<< Back

Managing Endometrial Cancer, From Symptoms to Treatment

March 11, 2022

With 66,570 new cases estimated in 2021 in the United States, endometrial cancer is the fourth-most common cancer in women, and the most common gynecologic malignancy.

The incidence has been rising due to women living longer, and the increased rates of obesity.  As most women with endometrial cancer will fortunately survive their initial diagnosis, this is the largest group of gynecologic malignancy survivors. It should be noted that endometrial cancer is responsible for one of the largest racial disparities among cancers in the U.S., largely related to delays in diagnosis.

Management of endometrial cancer typically will include surgery with removal of the uterus, fallopian tubes and ovaries (often minimally invasive), often with sampling of lymph nodes. Women with low-risk cancers during childbearing years may have options for fertility sparing treatment.

Recommendations for additional treatments are based on assessment of various levels of risk determined by microscopic characteristics (such as microscopic appearance of cancer cell aggressiveness-grade, cancer cell type-histology), stage (extent of whether/where the cancer has spread) and other tumor-related factors.

Additional treatments may include observation alone, vaginal brachytherapy (3-5 short radiation treatments directed to the vagina using an applicator holding a radioactive seed), external beam radiation therapy (often given five days a week for 4-6 weeks, directed to the pelvis) or chemotherapy (most commonly six intravenous infusions three weeks apart; in rare cases, a maintenance infusion may be continued beyond these treatments indefinitely).

The term “survivor” can be defined as someone who completed initial treatment for cancer and who is without evidence of disease. Often this is simply determined after successful completion of surgery. In some circumstances, imaging will be completed at the end of additional treatments to confirm no evidence of disease.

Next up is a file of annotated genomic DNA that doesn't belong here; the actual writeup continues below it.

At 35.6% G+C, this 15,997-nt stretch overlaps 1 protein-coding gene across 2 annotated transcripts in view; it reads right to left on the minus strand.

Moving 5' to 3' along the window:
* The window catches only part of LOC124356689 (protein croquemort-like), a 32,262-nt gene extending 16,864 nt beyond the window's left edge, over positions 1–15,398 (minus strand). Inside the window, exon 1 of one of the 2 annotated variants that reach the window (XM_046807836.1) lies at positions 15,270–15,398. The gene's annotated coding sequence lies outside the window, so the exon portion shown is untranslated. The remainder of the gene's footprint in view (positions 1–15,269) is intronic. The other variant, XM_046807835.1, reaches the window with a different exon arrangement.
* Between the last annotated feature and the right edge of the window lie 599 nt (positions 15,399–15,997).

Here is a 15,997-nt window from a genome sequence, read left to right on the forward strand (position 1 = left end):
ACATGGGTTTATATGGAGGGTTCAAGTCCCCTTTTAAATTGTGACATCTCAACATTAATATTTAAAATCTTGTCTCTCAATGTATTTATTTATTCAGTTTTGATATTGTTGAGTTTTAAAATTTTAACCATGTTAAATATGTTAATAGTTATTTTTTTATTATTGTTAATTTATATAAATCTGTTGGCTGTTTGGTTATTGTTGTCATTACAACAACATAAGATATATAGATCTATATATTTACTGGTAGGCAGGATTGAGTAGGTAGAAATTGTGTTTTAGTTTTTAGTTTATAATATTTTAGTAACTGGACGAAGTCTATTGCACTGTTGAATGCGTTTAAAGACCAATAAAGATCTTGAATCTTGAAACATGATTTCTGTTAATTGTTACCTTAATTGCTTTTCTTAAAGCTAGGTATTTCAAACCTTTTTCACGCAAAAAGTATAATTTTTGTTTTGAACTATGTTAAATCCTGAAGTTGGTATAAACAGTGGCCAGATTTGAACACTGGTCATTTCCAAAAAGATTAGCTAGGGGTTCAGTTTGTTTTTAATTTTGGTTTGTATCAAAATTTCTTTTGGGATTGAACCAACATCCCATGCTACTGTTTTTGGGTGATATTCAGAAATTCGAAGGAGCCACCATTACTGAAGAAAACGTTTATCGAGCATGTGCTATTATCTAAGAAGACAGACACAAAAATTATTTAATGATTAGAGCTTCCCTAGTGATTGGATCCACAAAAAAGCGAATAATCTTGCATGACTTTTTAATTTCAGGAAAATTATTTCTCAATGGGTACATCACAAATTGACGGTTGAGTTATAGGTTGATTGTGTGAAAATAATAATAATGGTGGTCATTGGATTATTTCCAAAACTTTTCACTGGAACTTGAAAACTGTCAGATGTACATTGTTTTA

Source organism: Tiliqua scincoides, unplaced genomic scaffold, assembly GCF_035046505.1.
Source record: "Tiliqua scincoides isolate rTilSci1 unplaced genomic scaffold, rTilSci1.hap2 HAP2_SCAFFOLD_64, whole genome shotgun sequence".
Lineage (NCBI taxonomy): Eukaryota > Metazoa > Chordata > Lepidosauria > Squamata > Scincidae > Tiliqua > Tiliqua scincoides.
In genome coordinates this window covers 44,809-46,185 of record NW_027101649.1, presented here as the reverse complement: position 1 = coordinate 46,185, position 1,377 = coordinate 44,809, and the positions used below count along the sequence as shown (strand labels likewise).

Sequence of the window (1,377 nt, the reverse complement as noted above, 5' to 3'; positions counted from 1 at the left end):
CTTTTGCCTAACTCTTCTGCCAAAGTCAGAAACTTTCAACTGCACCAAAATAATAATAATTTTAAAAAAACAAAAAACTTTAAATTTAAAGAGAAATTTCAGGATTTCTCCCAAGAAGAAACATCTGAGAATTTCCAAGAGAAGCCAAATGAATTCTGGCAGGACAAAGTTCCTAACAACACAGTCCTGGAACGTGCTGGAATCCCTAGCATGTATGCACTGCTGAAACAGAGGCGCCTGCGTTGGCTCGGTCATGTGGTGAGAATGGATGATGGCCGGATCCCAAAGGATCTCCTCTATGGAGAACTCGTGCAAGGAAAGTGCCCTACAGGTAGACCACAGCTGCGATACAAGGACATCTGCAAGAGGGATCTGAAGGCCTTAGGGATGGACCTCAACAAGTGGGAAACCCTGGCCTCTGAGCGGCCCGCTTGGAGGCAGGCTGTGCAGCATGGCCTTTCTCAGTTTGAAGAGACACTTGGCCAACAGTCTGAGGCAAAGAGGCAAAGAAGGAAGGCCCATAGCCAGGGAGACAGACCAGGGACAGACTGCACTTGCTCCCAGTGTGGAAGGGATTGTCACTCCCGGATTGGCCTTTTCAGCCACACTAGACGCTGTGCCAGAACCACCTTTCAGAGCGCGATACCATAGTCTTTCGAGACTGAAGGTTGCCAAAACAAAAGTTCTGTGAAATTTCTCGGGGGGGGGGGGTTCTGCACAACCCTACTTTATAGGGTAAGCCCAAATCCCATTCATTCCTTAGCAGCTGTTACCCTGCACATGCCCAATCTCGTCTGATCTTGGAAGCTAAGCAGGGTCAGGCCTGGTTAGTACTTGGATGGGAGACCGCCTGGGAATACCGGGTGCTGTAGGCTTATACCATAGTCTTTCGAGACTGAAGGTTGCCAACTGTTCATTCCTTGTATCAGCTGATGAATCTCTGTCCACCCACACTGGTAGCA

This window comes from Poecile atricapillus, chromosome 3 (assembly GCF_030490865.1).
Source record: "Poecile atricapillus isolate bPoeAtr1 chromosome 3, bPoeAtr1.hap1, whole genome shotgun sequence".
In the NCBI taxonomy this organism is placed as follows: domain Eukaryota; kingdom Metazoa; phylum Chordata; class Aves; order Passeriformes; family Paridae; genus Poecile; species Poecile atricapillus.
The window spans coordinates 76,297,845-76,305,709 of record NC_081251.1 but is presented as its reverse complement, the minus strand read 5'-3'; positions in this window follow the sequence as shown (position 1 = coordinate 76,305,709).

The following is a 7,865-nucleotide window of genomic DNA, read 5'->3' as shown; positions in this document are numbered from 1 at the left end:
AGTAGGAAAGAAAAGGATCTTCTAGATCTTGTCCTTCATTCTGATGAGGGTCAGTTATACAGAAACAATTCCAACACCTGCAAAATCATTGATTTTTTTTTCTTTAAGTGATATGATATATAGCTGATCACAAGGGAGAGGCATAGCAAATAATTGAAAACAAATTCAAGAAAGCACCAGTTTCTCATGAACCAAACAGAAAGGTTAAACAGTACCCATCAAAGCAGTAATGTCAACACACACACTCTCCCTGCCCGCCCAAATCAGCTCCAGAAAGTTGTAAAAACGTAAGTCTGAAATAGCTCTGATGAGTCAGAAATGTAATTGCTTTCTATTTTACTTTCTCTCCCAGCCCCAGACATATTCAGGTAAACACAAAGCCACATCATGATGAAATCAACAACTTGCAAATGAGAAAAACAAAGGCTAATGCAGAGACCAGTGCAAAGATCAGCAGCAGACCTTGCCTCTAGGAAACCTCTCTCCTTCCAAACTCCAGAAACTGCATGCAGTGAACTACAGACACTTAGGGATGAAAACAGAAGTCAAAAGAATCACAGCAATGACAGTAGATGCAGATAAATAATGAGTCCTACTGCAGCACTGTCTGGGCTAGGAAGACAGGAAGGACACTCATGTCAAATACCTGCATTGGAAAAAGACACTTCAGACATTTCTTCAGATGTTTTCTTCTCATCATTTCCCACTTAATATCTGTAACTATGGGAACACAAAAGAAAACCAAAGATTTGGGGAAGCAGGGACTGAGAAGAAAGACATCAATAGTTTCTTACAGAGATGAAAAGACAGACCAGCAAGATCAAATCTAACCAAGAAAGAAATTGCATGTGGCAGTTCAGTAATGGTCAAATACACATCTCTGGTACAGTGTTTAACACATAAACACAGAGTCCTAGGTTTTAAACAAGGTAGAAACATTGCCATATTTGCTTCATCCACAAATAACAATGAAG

Post-treatment surveillance occurs every 3-6 months for two years, then every 6-12 months, and is aimed at the early detection of recurrent disease. This consists of monitoring for symptoms and physical examinations, with varying practices and indications for additional bloodwork and imaging.

While detection of early recurrences is important, an important component of surveillance includes identification and management of the physical and psychosocial effects of a cancer diagnosis and therapies; some of which, but not all, will be discussed here.

Menopausal Symptoms

Twenty-five percent of endometrial cancers occur in premenopausal women. Most of these women will experience an early and abrupt menopause related to surgery. Symptoms may include hot flashes (vasomotor symptoms), vaginal dryness and mood changes. There are non-hormonal and, in certain cases, hormonal therapies that may be safely used in endometrial cancer survivors, along with non-medical interventions such as yoga, hypnosis and acupuncture.

Sexual Dysfunction and/or Pelvic Pain

Sexual dysfunction and/or pelvic pain are common, complex and multifactorial in women who have completed treatment for endometrial cancer. This is an appropriate topic to discuss with gynecologic oncology providers before, during and after treatment, and should be a routine part of surveillance.

Approaches to treatment include management of menopause or radiation related vaginal dryness with non-hormonal or hormonal lubricants or therapies, referral to pelvic floor physical therapy, vaginal dilator use and referral to a women’s health psychologist who specializes in post-cancer pelvic pain, sexual dysfunction and sexual relationship strain (among other relevant stressors).